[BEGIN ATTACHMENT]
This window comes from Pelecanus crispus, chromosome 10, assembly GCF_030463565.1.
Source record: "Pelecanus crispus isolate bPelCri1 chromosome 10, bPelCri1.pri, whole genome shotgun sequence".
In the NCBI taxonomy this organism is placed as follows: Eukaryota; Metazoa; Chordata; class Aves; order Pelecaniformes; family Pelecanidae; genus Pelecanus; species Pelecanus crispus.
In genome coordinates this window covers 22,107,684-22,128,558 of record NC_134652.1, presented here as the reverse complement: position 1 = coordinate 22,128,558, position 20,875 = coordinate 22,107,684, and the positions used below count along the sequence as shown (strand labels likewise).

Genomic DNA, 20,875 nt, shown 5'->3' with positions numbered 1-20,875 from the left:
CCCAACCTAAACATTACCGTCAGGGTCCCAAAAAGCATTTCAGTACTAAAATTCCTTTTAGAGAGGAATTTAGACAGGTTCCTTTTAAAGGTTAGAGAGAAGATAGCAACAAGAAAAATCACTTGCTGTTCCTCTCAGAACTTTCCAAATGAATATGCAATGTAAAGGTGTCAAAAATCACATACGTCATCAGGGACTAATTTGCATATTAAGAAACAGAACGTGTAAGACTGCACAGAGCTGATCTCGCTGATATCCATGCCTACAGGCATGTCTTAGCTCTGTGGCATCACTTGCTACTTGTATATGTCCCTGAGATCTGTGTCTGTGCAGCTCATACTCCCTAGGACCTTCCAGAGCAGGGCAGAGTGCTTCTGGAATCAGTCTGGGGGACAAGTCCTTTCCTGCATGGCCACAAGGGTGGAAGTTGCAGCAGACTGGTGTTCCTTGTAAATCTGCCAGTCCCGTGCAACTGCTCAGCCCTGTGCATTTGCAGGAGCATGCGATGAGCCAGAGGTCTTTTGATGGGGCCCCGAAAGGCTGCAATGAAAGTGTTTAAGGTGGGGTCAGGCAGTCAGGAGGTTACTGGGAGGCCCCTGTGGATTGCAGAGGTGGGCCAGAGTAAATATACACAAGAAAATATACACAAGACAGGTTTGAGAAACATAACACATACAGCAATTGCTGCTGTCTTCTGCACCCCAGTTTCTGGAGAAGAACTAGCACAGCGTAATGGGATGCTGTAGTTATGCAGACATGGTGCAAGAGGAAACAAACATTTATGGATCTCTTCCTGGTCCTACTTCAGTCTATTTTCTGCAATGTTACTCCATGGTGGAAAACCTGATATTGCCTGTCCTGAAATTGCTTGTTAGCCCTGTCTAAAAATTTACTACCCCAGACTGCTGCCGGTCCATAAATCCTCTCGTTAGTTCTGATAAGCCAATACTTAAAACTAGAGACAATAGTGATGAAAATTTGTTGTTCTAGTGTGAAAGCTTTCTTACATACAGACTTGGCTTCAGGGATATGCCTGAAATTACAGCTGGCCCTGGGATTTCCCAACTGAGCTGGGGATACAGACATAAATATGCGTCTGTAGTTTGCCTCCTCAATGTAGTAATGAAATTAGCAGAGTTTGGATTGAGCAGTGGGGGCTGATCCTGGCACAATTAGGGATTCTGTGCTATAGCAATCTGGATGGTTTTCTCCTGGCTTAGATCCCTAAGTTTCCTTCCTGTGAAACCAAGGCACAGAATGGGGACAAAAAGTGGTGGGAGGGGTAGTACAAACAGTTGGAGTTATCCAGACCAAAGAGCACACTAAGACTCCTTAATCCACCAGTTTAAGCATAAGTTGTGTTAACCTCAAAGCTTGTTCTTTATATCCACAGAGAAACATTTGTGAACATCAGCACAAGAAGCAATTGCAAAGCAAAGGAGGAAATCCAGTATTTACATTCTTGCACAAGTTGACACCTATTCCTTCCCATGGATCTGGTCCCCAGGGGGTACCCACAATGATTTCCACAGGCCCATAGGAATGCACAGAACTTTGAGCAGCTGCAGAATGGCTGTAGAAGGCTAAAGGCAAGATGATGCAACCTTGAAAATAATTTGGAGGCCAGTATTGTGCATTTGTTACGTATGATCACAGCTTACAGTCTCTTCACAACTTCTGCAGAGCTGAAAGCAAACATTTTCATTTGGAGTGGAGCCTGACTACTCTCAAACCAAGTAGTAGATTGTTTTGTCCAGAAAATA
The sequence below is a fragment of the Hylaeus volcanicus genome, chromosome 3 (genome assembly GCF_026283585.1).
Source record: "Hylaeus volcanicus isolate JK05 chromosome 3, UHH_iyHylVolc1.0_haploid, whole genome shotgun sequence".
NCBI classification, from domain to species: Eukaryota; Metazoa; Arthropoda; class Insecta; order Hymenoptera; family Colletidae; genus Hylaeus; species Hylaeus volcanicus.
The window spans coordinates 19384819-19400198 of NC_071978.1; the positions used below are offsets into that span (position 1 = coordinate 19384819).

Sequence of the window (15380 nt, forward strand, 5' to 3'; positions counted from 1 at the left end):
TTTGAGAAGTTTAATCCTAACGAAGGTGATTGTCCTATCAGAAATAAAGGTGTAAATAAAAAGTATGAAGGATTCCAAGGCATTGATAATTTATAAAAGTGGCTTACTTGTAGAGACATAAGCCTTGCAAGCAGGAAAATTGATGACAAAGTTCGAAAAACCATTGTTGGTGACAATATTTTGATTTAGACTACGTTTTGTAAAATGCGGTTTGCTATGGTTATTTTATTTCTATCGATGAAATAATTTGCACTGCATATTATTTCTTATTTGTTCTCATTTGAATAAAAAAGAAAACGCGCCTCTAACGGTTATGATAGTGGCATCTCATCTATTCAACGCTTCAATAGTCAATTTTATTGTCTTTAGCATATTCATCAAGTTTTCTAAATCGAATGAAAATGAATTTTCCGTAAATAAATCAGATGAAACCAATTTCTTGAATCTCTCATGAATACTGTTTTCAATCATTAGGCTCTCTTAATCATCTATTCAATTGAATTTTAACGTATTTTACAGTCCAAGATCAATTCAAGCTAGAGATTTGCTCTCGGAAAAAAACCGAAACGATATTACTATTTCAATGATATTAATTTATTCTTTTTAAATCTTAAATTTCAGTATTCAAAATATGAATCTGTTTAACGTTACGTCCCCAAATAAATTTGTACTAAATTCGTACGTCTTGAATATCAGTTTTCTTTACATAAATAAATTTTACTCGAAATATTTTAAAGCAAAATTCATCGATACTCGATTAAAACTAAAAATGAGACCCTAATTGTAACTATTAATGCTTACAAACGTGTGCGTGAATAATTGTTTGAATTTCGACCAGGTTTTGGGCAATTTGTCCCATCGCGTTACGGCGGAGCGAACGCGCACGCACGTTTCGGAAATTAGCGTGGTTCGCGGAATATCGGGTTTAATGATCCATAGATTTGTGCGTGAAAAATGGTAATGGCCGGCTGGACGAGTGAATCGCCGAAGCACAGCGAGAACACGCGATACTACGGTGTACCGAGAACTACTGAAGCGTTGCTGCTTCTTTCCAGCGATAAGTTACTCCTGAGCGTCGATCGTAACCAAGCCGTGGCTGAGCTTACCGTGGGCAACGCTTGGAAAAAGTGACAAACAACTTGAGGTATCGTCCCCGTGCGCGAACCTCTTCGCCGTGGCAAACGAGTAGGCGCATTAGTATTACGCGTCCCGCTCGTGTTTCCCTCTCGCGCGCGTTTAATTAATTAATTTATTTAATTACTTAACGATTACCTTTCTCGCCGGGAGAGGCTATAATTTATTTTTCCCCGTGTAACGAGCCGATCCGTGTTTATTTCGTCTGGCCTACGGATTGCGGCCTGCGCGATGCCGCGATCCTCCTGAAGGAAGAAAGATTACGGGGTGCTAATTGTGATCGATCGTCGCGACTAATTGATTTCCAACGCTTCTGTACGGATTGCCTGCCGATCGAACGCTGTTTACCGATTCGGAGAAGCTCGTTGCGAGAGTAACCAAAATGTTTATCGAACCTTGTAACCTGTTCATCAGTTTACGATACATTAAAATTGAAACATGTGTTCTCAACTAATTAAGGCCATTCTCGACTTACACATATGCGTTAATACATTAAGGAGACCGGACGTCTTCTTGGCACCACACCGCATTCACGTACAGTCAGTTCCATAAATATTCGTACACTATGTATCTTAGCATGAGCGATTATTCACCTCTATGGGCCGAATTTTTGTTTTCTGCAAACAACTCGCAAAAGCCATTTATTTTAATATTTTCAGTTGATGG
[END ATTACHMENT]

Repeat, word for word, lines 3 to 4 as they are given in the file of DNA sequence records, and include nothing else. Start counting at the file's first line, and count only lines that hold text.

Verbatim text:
In the NCBI taxonomy this organism is placed as follows: Eukaryota; Metazoa; Chordata; class Aves; order Pelecaniformes; family Pelecanidae; genus Pelecanus; species Pelecanus crispus.
In genome coordinates this window covers 22,107,684-22,128,558 of record NC_134652.1, presented here as the reverse complement: position 1 = coordinate 22,128,558, position 20,875 = coordinate 22,107,684, and the positions used below count along the sequence as shown (strand labels likewise).